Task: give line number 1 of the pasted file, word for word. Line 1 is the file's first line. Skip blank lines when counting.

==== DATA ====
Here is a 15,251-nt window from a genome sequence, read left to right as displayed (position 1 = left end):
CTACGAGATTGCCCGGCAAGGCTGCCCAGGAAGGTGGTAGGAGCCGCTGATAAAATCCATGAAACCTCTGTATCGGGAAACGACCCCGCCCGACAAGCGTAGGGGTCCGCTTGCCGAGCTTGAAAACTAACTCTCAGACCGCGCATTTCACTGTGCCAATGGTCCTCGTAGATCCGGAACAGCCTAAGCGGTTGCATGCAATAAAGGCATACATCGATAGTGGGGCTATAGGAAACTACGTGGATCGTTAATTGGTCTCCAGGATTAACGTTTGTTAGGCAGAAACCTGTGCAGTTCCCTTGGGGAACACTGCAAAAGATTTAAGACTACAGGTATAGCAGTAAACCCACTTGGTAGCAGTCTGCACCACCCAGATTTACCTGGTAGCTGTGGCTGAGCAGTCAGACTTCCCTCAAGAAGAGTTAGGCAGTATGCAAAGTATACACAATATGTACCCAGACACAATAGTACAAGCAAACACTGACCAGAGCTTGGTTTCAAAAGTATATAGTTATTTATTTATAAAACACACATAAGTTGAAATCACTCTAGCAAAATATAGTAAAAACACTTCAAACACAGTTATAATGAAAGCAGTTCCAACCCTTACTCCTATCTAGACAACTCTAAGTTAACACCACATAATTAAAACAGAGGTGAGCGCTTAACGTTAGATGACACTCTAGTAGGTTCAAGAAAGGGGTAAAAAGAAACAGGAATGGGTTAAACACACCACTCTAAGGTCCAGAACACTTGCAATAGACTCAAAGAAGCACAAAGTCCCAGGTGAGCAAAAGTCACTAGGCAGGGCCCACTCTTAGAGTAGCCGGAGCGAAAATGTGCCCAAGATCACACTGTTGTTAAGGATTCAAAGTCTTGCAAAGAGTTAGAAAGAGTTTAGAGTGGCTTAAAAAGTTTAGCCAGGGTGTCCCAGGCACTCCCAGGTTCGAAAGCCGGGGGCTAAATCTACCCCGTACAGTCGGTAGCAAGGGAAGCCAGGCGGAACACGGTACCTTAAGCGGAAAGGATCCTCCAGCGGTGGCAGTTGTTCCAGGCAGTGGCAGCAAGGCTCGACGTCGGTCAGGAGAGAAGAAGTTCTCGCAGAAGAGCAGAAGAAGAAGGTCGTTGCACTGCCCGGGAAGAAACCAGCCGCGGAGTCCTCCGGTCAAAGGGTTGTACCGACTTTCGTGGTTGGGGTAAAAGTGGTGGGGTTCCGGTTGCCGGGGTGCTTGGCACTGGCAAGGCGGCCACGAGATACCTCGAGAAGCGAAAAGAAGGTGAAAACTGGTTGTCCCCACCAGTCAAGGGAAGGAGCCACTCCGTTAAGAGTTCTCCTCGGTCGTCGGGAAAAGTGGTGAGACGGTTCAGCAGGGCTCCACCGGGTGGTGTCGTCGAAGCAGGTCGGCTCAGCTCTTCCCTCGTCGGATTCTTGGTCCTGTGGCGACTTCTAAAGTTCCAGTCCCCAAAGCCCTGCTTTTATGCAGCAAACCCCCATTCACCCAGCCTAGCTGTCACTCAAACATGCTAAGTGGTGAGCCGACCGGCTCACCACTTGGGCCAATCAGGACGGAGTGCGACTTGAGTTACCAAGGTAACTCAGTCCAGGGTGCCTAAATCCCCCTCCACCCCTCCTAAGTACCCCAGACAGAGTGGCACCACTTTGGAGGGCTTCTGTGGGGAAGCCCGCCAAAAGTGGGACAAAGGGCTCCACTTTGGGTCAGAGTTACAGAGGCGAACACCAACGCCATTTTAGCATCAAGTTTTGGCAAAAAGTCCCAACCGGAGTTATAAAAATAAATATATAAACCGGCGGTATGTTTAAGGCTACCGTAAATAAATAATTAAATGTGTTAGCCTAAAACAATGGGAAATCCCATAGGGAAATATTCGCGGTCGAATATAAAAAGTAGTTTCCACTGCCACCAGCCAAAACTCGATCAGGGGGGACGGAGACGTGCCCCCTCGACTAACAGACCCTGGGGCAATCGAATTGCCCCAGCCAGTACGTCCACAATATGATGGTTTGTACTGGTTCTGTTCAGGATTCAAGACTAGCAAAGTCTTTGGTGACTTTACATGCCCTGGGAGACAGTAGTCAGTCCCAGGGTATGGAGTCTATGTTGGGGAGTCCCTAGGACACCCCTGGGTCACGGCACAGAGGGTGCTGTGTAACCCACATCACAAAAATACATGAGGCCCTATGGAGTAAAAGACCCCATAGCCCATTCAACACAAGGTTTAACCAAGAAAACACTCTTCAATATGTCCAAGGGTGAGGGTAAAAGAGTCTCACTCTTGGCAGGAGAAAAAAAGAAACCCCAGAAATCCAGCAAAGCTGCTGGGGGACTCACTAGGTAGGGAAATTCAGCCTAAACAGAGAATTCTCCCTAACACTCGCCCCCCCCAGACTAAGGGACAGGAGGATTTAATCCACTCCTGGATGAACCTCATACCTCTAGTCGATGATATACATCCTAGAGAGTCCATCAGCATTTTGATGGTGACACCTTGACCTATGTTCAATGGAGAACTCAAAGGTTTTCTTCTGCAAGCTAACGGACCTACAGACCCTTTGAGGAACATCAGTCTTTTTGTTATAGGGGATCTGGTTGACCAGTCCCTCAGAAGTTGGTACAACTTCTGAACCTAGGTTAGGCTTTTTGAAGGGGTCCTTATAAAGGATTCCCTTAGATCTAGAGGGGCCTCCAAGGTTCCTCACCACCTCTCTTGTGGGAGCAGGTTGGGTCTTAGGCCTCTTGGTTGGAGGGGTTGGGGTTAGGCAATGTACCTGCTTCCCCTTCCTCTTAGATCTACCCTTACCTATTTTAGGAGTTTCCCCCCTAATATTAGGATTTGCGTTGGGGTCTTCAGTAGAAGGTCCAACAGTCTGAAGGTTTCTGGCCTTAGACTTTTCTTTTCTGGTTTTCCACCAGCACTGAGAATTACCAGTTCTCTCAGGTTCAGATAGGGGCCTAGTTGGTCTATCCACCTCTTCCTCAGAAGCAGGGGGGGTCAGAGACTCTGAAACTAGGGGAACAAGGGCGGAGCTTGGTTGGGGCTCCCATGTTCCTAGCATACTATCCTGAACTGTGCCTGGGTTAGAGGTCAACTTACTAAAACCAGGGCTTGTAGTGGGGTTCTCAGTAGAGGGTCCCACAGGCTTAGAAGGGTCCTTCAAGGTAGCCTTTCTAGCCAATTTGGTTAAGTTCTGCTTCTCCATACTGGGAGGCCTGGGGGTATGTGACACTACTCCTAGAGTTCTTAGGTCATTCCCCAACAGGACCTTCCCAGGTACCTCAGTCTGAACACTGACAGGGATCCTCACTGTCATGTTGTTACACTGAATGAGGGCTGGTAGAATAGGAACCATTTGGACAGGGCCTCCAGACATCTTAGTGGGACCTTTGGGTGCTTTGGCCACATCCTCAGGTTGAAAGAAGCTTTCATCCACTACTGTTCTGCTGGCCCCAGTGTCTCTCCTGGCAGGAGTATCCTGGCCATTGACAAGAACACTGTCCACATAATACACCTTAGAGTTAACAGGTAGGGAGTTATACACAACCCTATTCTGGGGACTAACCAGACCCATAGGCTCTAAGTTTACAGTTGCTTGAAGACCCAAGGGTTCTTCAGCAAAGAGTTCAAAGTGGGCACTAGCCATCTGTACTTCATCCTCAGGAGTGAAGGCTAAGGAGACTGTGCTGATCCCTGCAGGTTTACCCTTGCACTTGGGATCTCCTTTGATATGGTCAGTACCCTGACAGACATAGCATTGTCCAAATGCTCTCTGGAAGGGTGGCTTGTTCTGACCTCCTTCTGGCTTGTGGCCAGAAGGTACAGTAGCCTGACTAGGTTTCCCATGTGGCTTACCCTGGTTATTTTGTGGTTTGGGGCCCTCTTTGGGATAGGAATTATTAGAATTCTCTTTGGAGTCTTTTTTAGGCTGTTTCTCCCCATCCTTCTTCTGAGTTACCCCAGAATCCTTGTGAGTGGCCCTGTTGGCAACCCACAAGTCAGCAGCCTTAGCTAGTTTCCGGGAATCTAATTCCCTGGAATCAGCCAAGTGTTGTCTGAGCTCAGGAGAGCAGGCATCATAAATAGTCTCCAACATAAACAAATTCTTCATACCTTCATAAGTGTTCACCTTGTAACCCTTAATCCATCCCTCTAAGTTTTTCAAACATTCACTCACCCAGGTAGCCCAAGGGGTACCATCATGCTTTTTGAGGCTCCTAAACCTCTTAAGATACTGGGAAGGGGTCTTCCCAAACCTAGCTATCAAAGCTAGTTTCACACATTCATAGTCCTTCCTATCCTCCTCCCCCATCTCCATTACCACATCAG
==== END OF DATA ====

Here is a 15,251-nt window from a genome sequence, read left to right as displayed (position 1 = left end):